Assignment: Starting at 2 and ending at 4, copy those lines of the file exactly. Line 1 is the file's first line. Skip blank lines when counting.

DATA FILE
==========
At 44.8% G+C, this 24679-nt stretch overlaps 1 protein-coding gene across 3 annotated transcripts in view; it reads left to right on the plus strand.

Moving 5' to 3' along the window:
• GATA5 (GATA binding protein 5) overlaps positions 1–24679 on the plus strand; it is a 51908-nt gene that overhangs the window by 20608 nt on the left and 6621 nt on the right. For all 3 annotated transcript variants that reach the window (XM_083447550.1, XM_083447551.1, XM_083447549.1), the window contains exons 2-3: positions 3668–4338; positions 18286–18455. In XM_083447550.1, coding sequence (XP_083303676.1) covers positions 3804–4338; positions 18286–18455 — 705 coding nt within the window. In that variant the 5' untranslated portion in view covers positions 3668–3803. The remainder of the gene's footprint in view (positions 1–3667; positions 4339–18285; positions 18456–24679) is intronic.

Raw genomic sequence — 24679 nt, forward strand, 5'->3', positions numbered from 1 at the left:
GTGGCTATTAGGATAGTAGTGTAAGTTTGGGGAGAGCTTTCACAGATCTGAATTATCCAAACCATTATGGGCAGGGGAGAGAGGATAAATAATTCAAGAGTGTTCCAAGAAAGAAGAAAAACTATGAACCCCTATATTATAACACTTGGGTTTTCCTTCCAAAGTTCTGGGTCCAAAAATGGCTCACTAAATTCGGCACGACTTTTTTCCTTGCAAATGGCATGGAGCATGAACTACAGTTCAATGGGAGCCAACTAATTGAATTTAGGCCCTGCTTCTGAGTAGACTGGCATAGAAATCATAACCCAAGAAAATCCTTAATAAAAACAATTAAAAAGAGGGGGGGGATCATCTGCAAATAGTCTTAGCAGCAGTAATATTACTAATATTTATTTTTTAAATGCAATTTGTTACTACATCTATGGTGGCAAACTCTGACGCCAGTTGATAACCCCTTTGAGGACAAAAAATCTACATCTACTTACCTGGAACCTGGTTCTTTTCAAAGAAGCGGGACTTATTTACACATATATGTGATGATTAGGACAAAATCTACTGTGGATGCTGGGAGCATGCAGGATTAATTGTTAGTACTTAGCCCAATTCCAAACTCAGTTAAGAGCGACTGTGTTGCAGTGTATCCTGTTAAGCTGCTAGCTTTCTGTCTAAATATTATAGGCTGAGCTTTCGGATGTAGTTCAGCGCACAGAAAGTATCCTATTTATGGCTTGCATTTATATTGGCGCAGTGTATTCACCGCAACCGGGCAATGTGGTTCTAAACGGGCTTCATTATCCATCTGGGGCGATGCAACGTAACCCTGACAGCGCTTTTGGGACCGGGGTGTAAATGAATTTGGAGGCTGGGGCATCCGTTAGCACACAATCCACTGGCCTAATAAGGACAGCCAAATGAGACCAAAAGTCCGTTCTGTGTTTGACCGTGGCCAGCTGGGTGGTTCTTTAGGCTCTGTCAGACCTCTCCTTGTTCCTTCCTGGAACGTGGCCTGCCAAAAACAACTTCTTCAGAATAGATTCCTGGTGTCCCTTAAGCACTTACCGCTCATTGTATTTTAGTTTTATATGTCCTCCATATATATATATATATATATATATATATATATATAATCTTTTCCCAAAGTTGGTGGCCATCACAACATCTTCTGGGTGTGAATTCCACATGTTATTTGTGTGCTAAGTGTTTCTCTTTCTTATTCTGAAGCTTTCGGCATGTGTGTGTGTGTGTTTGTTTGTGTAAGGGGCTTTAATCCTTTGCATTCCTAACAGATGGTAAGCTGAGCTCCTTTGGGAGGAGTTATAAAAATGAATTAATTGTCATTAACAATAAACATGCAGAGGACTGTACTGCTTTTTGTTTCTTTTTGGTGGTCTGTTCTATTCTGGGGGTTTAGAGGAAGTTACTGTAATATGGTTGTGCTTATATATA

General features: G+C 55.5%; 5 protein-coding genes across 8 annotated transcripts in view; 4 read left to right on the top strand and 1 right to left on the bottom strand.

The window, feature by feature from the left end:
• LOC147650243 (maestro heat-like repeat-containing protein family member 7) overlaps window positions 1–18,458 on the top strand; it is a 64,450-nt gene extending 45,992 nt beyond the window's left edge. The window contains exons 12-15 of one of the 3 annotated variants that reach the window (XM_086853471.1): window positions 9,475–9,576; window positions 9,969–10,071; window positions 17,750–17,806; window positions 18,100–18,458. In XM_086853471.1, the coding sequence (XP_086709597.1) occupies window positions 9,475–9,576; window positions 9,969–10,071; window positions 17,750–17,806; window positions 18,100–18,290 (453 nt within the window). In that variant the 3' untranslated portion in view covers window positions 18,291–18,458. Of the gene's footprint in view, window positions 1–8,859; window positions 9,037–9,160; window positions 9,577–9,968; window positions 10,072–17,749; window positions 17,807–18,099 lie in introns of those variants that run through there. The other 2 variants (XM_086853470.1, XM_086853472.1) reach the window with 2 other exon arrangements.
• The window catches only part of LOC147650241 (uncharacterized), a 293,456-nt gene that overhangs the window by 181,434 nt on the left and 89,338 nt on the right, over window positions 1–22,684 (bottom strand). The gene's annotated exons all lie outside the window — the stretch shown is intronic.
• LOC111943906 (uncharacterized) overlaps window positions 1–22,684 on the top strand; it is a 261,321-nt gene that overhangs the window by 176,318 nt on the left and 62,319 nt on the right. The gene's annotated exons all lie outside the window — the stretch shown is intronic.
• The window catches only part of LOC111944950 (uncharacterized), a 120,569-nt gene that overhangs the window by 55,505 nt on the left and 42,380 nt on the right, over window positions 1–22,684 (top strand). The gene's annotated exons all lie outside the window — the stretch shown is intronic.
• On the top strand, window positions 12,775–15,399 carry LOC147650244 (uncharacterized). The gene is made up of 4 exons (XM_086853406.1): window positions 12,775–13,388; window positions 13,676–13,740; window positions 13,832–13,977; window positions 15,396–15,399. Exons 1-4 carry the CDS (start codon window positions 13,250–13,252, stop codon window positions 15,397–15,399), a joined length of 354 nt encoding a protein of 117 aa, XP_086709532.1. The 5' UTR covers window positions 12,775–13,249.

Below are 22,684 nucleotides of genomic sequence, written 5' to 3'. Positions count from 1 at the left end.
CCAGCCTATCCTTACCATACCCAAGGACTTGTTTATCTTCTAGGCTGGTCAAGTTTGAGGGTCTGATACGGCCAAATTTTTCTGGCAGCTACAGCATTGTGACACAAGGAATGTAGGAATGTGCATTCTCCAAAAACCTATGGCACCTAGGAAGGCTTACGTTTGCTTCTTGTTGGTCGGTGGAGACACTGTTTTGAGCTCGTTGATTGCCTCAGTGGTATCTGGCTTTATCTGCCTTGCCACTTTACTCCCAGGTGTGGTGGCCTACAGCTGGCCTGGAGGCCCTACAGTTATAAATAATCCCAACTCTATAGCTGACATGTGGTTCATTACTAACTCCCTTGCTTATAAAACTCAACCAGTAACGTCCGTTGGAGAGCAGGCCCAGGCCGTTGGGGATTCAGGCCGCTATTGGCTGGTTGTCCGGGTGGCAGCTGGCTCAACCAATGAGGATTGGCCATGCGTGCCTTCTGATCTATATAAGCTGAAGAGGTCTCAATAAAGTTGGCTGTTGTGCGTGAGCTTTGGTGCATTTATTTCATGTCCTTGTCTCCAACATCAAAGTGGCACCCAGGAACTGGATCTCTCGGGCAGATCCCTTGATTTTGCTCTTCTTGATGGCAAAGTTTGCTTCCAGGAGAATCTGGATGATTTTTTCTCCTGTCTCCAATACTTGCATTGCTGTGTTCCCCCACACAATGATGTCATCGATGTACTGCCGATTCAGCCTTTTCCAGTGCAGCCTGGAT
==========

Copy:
Moving 5' to 3' along the window:
• GATA5 (GATA binding protein 5) overlaps positions 1–24679 on the plus strand; it is a 51908-nt gene that overhangs the window by 20608 nt on the left and 6621 nt on the right. For all 3 annotated transcript variants that reach the window (XM_083447550.1, XM_083447551.1, XM_083447549.1), the window contains exons 2-3: positions 3668–4338; positions 18286–18455. In XM_083447550.1, coding sequence (XP_083303676.1) covers positions 3804–4338; positions 18286–18455 — 705 coding nt within the window. In that variant the 5' untranslated portion in view covers positions 3668–3803. The remainder of the gene's footprint in view (positions 1–3667; positions 4339–18285; positions 18456–24679) is intronic.

Raw genomic sequence — 24679 nt, forward strand, 5'->3', positions numbered from 1 at the left: